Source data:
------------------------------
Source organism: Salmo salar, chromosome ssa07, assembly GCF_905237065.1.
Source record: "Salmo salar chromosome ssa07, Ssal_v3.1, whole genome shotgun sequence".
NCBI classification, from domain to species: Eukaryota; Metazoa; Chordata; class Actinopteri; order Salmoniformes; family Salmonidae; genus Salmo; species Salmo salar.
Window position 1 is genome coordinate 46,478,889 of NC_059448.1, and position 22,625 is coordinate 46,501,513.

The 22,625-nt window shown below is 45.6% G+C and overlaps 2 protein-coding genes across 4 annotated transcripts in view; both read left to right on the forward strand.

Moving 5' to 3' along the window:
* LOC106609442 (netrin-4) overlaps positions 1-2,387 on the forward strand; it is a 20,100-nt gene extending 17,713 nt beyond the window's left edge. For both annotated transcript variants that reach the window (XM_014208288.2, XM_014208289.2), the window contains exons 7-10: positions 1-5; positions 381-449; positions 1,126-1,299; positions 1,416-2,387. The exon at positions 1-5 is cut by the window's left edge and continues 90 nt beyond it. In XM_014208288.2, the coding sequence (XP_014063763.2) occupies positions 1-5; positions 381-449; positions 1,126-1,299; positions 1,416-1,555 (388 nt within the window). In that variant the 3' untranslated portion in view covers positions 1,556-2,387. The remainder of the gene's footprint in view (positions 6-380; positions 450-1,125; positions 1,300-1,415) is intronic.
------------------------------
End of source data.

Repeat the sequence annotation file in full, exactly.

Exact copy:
Source organism: Salmo salar, chromosome ssa07, assembly GCF_905237065.1.
Source record: "Salmo salar chromosome ssa07, Ssal_v3.1, whole genome shotgun sequence".
NCBI classification, from domain to species: Eukaryota; Metazoa; Chordata; class Actinopteri; order Salmoniformes; family Salmonidae; genus Salmo; species Salmo salar.
Window position 1 is genome coordinate 46,478,889 of NC_059448.1, and position 22,625 is coordinate 46,501,513.

The 22,625-nt window shown below is 45.6% G+C and overlaps 2 protein-coding genes across 4 annotated transcripts in view; both read left to right on the forward strand.

Moving 5' to 3' along the window:
* LOC106609442 (netrin-4) overlaps positions 1-2,387 on the forward strand; it is a 20,100-nt gene extending 17,713 nt beyond the window's left edge. For both annotated transcript variants that reach the window (XM_014208288.2, XM_014208289.2), the window contains exons 7-10: positions 1-5; positions 381-449; positions 1,126-1,299; positions 1,416-2,387. The exon at positions 1-5 is cut by the window's left edge and continues 90 nt beyond it. In XM_014208288.2, the coding sequence (XP_014063763.2) occupies positions 1-5; positions 381-449; positions 1,126-1,299; positions 1,416-1,555 (388 nt within the window). In that variant the 3' untranslated portion in view covers positions 1,556-2,387. The remainder of the gene's footprint in view (positions 6-380; positions 450-1,125; positions 1,300-1,415) is intronic.